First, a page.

I would say rather than the chain being too big, the CHAIN is TOO SMALL!!!

Transactions are taking too long!

Increase the minimum blocksize to 10mb and maximum to 1 gigabyte.

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November 20, 2013, 02:33:04 AM
 #53

Increase the minimum blocksize to 10mb and maximum to 1 gigabyte.

That seems rather silly if most blocks don't even fill 1 MB yet.  Perhaps it would be better if more mining pools would expand their current usage to fill more of the 1 MB block than they currently are.

10 most recent blocks:


Average block size: 193.8 KB

What sense is there in increasing the minimum blocksize to 10 MB if we aren't even using up 200 KB?

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November 20, 2013, 02:36:38 AM
 #54

Increase the minimum blocksize to 10mb and maximum to 1 gigabyte.

That seems rather silly if most blocks don't even fill 1 MB yet.  Perhaps it would be better if more mining pools would expand their current usage to fill more of the 1 MB block than they currently are.

10 most recent blocks:


Average block size: 193.8 KB

What sense is there in increasing the minimum blocksize to 10 MB if we aren't even using up 200 KB?

Future-proofing and to allow people to gain more confidence by allowing transactions to occur faster. At the moment, you can only allow for 360,000 transactions a day. That's going to be way small. If you want people to jump in, the developers better fix it or at least do away with the 1MB limit.

Paying extra transaction fees doesn't make anything go faster. It merely transfers your position on the waiting list, driving up transaction costs for everyone.

Remember, we the users of bitcoin are causing this problem. Why don't we just fix it by rolling out a new client.

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November 20, 2013, 02:42:03 AM
 #55

Well it isn't future proofing or improving confidence to just raise a limit and then have the defacto size remain the same.  Lets see if pools can use the available resources first.
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November 20, 2013, 07:33:56 AM
 #56

Not necessarily! If I hold a very large hdd then 20 gb isnt much!

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November 20, 2013, 09:52:47 AM
 #57

Most people use laptops with SSD, and cant afford to have a blockchain size of 40 GB or bigger.. that consumes 1/3 or 1/6 of their SSD size.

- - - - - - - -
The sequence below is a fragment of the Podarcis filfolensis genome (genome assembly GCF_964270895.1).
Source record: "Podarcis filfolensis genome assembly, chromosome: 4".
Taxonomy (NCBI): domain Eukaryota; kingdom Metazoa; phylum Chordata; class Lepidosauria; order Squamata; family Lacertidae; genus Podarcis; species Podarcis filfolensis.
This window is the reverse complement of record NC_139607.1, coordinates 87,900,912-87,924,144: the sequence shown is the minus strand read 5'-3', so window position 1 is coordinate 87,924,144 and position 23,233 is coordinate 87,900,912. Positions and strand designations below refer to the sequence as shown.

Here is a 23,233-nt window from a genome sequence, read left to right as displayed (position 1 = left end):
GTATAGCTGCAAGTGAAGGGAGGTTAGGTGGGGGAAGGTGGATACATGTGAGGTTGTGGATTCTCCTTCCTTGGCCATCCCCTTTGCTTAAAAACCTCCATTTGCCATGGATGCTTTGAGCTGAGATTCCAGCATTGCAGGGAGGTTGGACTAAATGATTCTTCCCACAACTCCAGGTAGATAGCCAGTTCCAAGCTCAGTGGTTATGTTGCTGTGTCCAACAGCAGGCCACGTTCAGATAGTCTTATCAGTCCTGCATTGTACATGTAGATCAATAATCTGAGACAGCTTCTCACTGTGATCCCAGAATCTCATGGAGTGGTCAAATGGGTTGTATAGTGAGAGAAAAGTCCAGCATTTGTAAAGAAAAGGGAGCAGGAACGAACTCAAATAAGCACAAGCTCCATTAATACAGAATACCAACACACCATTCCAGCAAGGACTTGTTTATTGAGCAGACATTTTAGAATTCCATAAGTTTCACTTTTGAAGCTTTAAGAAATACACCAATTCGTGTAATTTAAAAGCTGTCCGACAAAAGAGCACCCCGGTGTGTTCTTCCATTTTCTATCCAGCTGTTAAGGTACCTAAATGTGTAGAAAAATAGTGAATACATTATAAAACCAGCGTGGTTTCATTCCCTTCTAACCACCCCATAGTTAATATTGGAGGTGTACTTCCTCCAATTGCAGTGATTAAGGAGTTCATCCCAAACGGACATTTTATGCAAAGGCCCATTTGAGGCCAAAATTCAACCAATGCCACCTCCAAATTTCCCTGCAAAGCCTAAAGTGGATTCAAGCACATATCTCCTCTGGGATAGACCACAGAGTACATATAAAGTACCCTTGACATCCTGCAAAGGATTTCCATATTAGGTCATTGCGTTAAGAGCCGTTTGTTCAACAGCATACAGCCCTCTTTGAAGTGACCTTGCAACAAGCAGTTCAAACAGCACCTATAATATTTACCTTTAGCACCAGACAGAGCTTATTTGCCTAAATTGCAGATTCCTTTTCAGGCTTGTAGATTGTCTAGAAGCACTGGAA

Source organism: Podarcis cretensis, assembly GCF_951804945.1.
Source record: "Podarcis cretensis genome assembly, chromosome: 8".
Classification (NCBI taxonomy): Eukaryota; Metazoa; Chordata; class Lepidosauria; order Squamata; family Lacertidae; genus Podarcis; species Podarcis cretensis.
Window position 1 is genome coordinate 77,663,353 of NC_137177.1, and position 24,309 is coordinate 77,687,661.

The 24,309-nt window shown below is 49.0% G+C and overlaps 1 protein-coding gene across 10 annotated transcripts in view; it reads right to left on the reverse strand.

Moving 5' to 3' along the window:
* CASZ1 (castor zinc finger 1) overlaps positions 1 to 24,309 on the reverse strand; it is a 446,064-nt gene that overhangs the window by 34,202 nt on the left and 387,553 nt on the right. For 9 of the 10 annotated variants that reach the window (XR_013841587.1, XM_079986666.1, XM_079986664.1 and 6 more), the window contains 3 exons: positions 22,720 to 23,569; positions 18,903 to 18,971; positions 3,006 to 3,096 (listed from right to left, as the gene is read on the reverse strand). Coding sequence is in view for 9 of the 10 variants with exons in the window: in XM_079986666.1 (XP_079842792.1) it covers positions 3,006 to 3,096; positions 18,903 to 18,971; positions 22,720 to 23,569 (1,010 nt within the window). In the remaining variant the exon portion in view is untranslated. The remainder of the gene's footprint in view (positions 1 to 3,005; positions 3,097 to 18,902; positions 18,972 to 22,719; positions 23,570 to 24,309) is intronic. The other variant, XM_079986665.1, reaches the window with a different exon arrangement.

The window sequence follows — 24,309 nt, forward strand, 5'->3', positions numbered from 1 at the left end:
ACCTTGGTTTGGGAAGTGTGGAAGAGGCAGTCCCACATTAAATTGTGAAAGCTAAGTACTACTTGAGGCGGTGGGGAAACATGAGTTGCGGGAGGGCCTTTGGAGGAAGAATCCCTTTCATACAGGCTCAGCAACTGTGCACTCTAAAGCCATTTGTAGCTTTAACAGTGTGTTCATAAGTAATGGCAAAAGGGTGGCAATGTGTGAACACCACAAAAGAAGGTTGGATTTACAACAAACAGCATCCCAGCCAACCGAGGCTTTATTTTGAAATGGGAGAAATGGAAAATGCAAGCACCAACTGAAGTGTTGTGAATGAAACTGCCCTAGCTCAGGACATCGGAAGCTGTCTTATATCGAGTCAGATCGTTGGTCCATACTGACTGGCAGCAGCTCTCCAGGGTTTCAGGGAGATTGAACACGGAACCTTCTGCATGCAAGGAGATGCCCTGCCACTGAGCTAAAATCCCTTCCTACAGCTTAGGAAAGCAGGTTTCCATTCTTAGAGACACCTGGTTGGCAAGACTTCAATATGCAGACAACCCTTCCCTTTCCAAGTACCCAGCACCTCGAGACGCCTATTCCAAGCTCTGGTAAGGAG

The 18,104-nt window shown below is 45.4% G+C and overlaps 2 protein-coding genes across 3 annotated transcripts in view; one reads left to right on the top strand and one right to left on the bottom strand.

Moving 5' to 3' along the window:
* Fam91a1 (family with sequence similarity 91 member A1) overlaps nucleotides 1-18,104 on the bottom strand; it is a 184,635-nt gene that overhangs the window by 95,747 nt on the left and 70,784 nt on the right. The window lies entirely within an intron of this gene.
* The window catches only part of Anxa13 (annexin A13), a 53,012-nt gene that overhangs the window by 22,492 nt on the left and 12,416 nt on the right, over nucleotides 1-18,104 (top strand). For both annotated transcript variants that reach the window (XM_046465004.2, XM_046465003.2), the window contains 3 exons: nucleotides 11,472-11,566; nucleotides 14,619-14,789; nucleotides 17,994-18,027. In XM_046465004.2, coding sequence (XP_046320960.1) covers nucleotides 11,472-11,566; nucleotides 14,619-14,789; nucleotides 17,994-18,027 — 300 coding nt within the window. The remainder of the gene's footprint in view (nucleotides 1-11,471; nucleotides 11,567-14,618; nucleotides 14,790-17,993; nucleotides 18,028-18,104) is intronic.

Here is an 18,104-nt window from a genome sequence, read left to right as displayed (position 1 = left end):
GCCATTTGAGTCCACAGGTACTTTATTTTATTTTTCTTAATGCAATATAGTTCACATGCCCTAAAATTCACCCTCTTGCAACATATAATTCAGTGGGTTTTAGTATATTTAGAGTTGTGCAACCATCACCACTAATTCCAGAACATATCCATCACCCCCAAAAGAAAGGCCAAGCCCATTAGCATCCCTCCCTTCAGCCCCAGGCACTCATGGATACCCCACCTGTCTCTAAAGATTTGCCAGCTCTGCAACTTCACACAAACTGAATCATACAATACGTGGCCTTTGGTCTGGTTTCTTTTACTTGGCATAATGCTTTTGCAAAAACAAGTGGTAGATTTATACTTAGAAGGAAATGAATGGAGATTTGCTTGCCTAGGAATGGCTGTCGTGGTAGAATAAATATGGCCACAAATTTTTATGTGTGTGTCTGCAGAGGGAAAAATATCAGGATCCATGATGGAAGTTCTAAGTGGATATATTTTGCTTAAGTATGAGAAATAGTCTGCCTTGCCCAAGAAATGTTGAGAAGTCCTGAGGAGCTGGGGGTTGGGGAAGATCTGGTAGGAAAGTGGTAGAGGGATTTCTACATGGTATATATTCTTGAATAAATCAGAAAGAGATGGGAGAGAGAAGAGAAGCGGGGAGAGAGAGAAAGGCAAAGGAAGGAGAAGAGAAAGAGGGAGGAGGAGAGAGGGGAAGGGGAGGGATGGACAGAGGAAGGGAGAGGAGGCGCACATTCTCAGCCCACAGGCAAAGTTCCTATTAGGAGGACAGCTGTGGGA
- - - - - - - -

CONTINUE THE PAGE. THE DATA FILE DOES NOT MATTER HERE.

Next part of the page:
If we want a truly decentralized network, nobody should be excluded. The solution is therefore to make the blockchain dynamic and small instead of one gigantic mirror on every HDD in the network.
That's a very bold claim, that most people use laptops with SSD. I for one do not know any of them.
I agree that the thing to do is to make a lightweight version of the blockchain that would contain only current spendable transaction outputs. But anyone willing to host the full blockchain should have the means to do so.
Not at all, nowdays most people buy thin clients like iPad (16GB-32GB) or small laptops (120GB-240GB) instead of heavy desktop PCs with 2TB HDD.
Heavy desktops will become a minority among households, so if we care about decentralization we must consider what kind of clients most people will be using within a few years.
When people need terrabyte storage they buy USB-drives or NAS-drives - which are useless to host the bitcoin client.

a nas can be used to store and dwnld blockchain

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November 20, 2013, 09:58:47 AM
 #58

Just expand storage using RAID...

This is another reason why we should have bigger block sizes as it will benefit the uptake of bitcoins. Everyone seems to be scared of huge blockchains, but I don't think it's anything to be scared of.

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November 20, 2013, 04:51:56 PM
 #59

i'm not scared, just concerned how it will be handled in the future
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November 20, 2013, 04:53:30 PM
 #60

Just expand storage using RAID...

This is another reason why we should have bigger block sizes as it will benefit the uptake of bitcoins. Everyone seems to be scared of huge blockchains, but I don't think it's anything to be scared of.

It's not just the storage space , it's the download that might get problematic for a lot of users.